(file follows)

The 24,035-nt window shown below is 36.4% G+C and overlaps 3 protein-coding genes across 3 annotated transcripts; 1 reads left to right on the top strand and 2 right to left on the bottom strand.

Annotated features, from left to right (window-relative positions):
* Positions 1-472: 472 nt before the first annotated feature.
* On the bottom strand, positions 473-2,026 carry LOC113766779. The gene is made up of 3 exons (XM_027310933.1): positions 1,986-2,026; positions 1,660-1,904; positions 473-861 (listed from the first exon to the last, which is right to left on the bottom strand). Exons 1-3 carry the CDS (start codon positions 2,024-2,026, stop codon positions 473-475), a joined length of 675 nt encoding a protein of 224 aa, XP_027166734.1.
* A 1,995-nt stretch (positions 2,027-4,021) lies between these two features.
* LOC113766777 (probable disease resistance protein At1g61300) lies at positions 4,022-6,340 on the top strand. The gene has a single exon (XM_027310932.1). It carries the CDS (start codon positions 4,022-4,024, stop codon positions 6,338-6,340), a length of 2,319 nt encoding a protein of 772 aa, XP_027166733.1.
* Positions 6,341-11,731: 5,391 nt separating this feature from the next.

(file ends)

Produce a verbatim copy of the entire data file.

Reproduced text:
The 24,035-nt window shown below is 36.4% G+C and overlaps 3 protein-coding genes across 3 annotated transcripts; 1 reads left to right on the top strand and 2 right to left on the bottom strand.

Annotated features, from left to right (window-relative positions):
* Positions 1-472: 472 nt before the first annotated feature.
* On the bottom strand, positions 473-2,026 carry LOC113766779. The gene is made up of 3 exons (XM_027310933.1): positions 1,986-2,026; positions 1,660-1,904; positions 473-861 (listed from the first exon to the last, which is right to left on the bottom strand). Exons 1-3 carry the CDS (start codon positions 2,024-2,026, stop codon positions 473-475), a joined length of 675 nt encoding a protein of 224 aa, XP_027166734.1.
* A 1,995-nt stretch (positions 2,027-4,021) lies between these two features.
* LOC113766777 (probable disease resistance protein At1g61300) lies at positions 4,022-6,340 on the top strand. The gene has a single exon (XM_027310932.1). It carries the CDS (start codon positions 4,022-4,024, stop codon positions 6,338-6,340), a length of 2,319 nt encoding a protein of 772 aa, XP_027166733.1.
* Positions 6,341-11,731: 5,391 nt separating this feature from the next.